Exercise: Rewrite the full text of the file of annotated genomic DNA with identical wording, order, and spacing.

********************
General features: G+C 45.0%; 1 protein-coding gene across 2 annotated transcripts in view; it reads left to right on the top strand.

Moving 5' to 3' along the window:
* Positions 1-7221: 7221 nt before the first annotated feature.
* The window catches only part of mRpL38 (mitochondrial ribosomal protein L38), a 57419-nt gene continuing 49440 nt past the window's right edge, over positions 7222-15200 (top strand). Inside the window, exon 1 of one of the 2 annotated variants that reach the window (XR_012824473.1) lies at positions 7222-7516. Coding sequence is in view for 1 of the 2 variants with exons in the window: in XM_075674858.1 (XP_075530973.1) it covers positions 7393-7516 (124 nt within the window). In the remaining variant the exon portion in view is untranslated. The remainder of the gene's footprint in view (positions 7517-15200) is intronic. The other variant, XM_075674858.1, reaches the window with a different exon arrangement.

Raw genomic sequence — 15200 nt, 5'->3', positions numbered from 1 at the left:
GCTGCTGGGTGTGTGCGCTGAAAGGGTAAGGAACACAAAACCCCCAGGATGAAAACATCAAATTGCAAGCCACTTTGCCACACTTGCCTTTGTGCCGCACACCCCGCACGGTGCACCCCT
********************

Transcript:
General features: G+C 45.0%; 1 protein-coding gene across 2 annotated transcripts in view; it reads left to right on the top strand.

Moving 5' to 3' along the window:
* Positions 1-7221: 7221 nt before the first annotated feature.
* The window catches only part of mRpL38 (mitochondrial ribosomal protein L38), a 57419-nt gene continuing 49440 nt past the window's right edge, over positions 7222-15200 (top strand). Inside the window, exon 1 of one of the 2 annotated variants that reach the window (XR_012824473.1) lies at positions 7222-7516. Coding sequence is in view for 1 of the 2 variants with exons in the window: in XM_075674858.1 (XP_075530973.1) it covers positions 7393-7516 (124 nt within the window). In the remaining variant the exon portion in view is untranslated. The remainder of the gene's footprint in view (positions 7517-15200) is intronic. The other variant, XM_075674858.1, reaches the window with a different exon arrangement.

Raw genomic sequence — 15200 nt, 5'->3', positions numbered from 1 at the left:
GCTGCTGGGTGTGTGCGCTGAAAGGGTAAGGAACACAAAACCCCCAGGATGAAAACATCAAATTGCAAGCCACTTTGCCACACTTGCCTTTGTGCCGCACACCCCGCACGGTGCACCCCT